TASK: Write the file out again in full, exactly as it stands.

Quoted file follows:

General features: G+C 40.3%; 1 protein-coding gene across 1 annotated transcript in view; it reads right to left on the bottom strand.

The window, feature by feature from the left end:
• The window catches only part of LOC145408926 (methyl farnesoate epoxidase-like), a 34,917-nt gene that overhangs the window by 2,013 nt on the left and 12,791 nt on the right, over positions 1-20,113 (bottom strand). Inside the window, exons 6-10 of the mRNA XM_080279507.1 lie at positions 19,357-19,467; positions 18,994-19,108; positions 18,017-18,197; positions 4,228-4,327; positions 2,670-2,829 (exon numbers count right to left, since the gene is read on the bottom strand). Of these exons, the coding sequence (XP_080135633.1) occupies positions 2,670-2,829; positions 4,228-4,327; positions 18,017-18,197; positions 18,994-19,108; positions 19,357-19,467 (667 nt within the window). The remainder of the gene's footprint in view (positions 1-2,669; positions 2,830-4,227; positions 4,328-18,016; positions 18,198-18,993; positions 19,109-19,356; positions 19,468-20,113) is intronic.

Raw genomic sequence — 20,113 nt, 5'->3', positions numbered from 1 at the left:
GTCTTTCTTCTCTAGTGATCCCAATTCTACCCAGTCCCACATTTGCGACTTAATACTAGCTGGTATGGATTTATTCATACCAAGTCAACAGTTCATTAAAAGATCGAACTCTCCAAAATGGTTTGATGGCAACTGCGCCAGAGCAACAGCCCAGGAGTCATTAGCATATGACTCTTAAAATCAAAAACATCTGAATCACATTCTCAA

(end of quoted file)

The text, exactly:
General features: G+C 40.3%; 1 protein-coding gene across 1 annotated transcript in view; it reads right to left on the bottom strand.

The window, feature by feature from the left end:
• The window catches only part of LOC145408926 (methyl farnesoate epoxidase-like), a 34,917-nt gene that overhangs the window by 2,013 nt on the left and 12,791 nt on the right, over positions 1-20,113 (bottom strand). Inside the window, exons 6-10 of the mRNA XM_080279507.1 lie at positions 19,357-19,467; positions 18,994-19,108; positions 18,017-18,197; positions 4,228-4,327; positions 2,670-2,829 (exon numbers count right to left, since the gene is read on the bottom strand). Of these exons, the coding sequence (XP_080135633.1) occupies positions 2,670-2,829; positions 4,228-4,327; positions 18,017-18,197; positions 18,994-19,108; positions 19,357-19,467 (667 nt within the window). The remainder of the gene's footprint in view (positions 1-2,669; positions 2,830-4,227; positions 4,328-18,016; positions 18,198-18,993; positions 19,109-19,356; positions 19,468-20,113) is intronic.

Raw genomic sequence — 20,113 nt, 5'->3', positions numbered from 1 at the left:
GTCTTTCTTCTCTAGTGATCCCAATTCTACCCAGTCCCACATTTGCGACTTAATACTAGCTGGTATGGATTTATTCATACCAAGTCAACAGTTCATTAAAAGATCGAACTCTCCAAAATGGTTTGATGGCAACTGCGCCAGAGCAACAGCCCAGGAGTCATTAGCATATGACTCTTAAAATCAAAAACATCTGAATCACATTCTCAA